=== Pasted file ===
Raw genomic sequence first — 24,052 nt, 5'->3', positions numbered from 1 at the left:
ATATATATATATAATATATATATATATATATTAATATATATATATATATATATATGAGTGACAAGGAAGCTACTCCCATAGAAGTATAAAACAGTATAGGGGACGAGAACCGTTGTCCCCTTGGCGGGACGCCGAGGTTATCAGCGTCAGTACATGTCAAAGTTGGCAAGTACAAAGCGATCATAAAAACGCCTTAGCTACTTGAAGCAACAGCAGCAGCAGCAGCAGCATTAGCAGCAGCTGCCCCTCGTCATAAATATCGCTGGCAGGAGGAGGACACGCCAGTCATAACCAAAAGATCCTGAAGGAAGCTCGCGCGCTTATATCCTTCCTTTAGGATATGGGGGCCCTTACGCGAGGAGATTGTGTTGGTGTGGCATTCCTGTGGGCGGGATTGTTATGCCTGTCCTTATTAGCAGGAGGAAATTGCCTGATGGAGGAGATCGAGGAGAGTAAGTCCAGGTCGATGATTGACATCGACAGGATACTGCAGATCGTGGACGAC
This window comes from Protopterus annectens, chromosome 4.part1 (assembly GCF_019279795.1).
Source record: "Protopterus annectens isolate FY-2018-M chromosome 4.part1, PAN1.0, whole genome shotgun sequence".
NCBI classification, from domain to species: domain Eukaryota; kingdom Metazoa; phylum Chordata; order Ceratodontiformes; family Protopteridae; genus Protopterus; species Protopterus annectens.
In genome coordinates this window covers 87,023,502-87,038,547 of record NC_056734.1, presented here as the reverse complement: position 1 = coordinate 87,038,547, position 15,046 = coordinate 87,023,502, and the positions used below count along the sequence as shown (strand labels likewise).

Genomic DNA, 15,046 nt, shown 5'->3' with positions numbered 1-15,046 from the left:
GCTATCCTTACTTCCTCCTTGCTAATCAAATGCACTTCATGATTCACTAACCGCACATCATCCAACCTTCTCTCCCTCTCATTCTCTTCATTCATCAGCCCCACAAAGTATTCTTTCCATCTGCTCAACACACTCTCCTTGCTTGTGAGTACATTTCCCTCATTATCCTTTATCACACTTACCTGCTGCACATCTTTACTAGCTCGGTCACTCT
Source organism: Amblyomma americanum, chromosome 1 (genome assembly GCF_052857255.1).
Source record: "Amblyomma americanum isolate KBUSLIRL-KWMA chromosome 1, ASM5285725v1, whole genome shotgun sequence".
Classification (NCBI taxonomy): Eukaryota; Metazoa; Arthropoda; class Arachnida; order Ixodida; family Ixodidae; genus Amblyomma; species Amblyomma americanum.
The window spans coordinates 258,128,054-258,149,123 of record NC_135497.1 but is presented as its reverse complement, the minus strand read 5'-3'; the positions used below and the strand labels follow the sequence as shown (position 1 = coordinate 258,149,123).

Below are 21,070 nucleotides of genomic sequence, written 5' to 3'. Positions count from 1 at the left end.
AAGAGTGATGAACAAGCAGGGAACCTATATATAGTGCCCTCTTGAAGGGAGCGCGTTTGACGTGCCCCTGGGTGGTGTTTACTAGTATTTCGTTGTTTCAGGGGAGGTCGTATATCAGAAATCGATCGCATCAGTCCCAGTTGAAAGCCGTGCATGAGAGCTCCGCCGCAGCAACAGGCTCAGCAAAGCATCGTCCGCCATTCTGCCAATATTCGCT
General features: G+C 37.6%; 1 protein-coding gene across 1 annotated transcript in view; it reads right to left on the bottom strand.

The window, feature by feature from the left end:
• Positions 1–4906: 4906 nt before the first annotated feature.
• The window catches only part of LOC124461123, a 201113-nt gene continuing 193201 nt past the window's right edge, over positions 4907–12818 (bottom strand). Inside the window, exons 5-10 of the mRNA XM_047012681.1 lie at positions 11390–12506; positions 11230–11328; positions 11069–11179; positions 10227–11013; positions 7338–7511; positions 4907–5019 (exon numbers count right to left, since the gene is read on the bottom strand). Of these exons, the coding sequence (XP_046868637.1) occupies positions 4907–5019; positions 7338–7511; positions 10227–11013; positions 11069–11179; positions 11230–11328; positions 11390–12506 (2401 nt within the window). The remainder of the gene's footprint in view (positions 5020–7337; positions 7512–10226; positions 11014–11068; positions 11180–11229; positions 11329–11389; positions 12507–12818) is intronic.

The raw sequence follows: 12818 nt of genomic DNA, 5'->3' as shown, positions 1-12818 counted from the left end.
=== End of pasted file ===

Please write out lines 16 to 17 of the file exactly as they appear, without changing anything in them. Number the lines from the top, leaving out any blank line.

The window, feature by feature from the left end:
• Positions 1–4906: 4906 nt before the first annotated feature.